What’s Wrong With Being an Introvert? (Writing 101, Day 16)

People are always surprised when I tell them I’m an introvert.  “Really?” They ask.  “You seem so…” Fill in the blank:

  • Socially adept
  • Outgoing
  • Normal

In general, there’s a stigma surrounding what it means to be an introvert.  Introverts are the shy, awkward loners who sit in a corner avoiding people.  I can’t count the amount of times someone has criticized another by saying, “They’re just so introverted!”

But the thing is… none of this has to do with being an introvert.

Introversion is seen as a negative trait when, in reality, it’s nothing of the sort.  It has nothing to do with being socially awkward.  It has to do with where you get your energy/rest.  Extroverts gain their energy from being around other people–thus, they are seen as more social.  Being alone drains them.  Introverts are the opposite.  Being around people drains them and they refuel by doing things alone.  Another misconception is that you are either one or the other.  I tend to see introversion and extroversion not as categories, but as a scale.  On a scale of Introvert to Extrovert, where do you land?

Found this useful graphic on Google. Yay Google!

I’ve always been an introvert, but it’s been a journey figuring out how to take care of myself.  Because, opposed to popular belief, I actually really like being with people.  When I was younger, I’d hang out with large groups of people all the time.  While on church or band trips, where you’re surrounded by people, I didn’t know that I needed to pull away.  Because I didn’t know how to take care of myself in this aspect, I’d find myself experiencing bursts of crabbiness that did nothing to help my friendships.

As I’ve grown older, I’ve come to understand my introversion much better.  I’ve learned that removing myself from company and spending time alone is necessary to my mental health.  I now plan “Me-Time” into my schedule.  If I know I’ve got plans with friends or other social activities, I make sure to have time the day afterwards where I hang out by myself.  If I’m going on a big trip where I’ll be surrounded by people all the time, I sometimes go off on my own while everyone is hanging out.  Working at camp for three summers is a huge challenge for an introvert, but I usually managed to find time to sneak off on my own to re-fuel.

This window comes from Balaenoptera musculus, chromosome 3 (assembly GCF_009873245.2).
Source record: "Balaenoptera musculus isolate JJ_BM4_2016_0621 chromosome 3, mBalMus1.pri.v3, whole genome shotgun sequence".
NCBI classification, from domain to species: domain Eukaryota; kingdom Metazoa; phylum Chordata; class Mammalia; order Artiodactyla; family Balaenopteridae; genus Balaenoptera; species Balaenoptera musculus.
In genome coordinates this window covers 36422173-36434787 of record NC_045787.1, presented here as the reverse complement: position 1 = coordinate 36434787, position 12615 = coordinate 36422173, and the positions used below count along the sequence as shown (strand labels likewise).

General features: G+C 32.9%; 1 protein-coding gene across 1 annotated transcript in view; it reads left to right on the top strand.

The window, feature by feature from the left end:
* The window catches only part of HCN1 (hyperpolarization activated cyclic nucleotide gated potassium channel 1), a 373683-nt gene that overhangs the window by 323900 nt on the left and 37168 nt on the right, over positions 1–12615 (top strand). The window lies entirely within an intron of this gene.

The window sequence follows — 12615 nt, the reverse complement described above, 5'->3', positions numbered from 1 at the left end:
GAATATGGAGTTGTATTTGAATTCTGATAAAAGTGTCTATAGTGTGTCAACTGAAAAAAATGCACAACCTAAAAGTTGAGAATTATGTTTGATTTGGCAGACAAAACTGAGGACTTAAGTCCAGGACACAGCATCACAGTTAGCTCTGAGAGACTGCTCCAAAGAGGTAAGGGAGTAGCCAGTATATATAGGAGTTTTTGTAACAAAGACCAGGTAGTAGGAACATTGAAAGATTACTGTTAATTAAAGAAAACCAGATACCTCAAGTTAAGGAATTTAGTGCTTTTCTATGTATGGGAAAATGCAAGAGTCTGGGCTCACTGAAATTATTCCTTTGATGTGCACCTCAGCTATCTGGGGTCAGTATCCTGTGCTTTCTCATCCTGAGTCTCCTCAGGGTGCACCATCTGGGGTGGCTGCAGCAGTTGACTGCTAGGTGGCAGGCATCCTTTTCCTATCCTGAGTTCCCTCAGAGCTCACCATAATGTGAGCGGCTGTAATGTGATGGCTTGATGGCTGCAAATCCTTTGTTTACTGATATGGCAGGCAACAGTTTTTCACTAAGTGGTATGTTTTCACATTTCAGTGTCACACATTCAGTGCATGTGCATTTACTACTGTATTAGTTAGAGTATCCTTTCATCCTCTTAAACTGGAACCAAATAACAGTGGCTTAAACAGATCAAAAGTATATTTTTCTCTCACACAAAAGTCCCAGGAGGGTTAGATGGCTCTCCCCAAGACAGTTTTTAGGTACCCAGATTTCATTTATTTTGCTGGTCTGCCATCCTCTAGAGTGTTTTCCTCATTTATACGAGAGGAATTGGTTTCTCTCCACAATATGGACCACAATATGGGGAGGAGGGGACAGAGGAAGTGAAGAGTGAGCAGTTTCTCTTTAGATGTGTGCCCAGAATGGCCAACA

On the spectrum, I fall just to the left of the middle line.  I’m an introvert, but I’m less introverted than many of my friends.  I have found that too much time in my own head isn’t necessarily healthy. If I’m alone too long, I get angsty and lonely. That’s where the spectrum mindset it so useful. Because I’m aware, I’m very careful to balance  people time with me time. This involves making plans with friends a few times a week while keeping enough nights free to be alone.

I love being an introvert!  Most of my favorite pastimes require no company and the hours I spend reading, writing, and painting are what I most look forward to in the day.  Sometimes, I feel like I live for the few hours in the evening where I retreat into my own little world.

Where, readers, do you fall on the spectrum? Are you an introvert? Extrovert? Or a bit of both? I’d love to hear your thoughts and experiences in the comments!

This post is inspired by an assignment for the Blogging University class Writing 101: Finding Everyday Inspiration.